Spain becomes Europe's cheapest gas market on flood of low-cost LNG

LONDON, Nov 7 (Reuters) - The Spanish gas market has become the cheapest in Europe for the first time, distorted by an influx of low-priced liquefied natural gas (LNG) cargoes that keep arriving in the country despite subdued demand.

Gas prices in Spain - Europe’s major LNG market - usually hold a premium over prices on some major European gas markets because the country imports gas from fewer supply sources.

But in the past week Spanish gas prices for day-ahead, weekend and December delivery dropped to the lowest level across the continent as once expensive LNG has been trading lower than gas on some European gas hubs this year, flooding markets including Spain.

“Plenty of LNG is coming to Spain but (it) looks like no one wants to buy gas (on the domestic market). It’s terrible,” an industry source in Spain said.

The day-ahead contract on Spanish gas hub PVB was around 1.3 euros below Europe’s benchmark Dutch gas price on Thursday, a gas trader said. Spanish December delivery gas was around 0.37 euro cheaper, while the weekend contract was more than 2 euros cheaper, according to another source.

Spain has imported 14.24 million tonnes of LNG this year so far, a 50% increase from the same period in 2018, Refinitiv data shows.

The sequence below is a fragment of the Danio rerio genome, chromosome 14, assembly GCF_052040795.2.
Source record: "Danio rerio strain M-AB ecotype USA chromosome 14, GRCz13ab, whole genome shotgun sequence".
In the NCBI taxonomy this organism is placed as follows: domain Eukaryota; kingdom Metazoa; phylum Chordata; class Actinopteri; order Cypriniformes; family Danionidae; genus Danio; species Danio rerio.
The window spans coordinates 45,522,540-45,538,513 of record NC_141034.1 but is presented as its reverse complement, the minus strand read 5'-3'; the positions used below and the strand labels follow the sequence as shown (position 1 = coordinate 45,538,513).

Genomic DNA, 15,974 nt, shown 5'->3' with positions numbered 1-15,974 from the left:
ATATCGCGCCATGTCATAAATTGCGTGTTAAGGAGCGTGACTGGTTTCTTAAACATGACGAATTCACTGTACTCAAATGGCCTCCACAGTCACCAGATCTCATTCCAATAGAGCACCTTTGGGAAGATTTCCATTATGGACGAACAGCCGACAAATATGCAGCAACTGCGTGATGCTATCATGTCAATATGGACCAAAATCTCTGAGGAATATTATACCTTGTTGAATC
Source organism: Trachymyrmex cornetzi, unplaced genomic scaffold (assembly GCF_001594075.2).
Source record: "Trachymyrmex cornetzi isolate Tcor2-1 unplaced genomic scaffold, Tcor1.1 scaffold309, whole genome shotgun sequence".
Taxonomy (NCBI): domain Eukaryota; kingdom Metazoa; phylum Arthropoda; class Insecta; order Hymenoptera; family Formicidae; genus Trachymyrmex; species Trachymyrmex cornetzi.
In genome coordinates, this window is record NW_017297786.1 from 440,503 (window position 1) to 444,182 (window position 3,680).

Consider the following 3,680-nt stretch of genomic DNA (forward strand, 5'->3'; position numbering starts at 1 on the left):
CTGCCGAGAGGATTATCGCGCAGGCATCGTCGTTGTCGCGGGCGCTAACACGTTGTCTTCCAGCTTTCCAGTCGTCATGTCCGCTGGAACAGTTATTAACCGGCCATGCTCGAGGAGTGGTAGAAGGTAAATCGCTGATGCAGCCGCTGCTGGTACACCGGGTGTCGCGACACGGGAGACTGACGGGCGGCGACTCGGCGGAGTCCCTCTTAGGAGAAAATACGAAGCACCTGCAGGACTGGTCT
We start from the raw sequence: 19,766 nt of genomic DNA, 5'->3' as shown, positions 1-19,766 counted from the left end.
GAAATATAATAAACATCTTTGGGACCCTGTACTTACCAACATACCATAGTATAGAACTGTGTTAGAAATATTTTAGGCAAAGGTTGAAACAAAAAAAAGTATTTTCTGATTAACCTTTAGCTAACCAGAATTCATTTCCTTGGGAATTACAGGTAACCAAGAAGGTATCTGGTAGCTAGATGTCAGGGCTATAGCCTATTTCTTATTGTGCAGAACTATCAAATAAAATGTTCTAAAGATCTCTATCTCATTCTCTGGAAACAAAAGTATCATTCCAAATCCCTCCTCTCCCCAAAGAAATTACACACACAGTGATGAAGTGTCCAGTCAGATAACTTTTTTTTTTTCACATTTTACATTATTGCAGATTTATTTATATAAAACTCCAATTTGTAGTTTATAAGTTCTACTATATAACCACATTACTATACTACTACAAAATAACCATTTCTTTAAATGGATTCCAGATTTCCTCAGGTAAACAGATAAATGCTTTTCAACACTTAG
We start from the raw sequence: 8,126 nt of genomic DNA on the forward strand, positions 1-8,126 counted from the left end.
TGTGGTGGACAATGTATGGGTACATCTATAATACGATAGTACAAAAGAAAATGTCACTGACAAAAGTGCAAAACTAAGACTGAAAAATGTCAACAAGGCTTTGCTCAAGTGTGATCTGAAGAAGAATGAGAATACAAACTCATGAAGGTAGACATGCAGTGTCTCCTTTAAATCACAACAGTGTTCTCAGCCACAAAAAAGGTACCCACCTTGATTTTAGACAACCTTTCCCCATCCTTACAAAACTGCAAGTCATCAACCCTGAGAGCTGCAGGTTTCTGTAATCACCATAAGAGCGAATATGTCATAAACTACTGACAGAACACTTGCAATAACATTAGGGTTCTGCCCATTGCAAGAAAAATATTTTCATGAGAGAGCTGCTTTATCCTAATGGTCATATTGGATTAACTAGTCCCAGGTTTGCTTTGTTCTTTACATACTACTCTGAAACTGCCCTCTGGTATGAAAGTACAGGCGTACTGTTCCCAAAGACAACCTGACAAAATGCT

Spot LNG arriving to the country now was purchased at least one or two months ago. “Price gave incentive to importers to do so (at that time). The problem is that if demand is not strong, the system is unable to cope, so the price collapses,” one gas trader said.

Traders pointed out that power prices are low in Spain and said that strong wind is decreasing demand for gas in power generation now.

Gas storage in Spain is almost 95% full, a situation similar to most European gas markets.

LNG stocks have also been high, with importers holding off on processing the liquid earlier this year, awaiting higher prices and creating a block in the supply chain.

As more cargoes arrive in the country now, LNG has to be re-gasified and sent to the gas system to give room for new arrivals, which is leading to an oversupply on the Spanish market.

Looking forward, traders forecast a more balanced situation in the first quarter of 2020 as the LNG influx may reduce slightly, while demand is likely to rise.

“Having (Spanish gas hub) PVB at a great discount to Dutch or French (gas) will impact future imports of LNG in Spain,” one trader.

“Importers will have to price this possibility as a risk, therefore potential future bids will be lower and probably that will impact on how competitive the Spanish importers can be.” (Reporting by Ekaterina Kravtsova; Editing by Susan Fenton)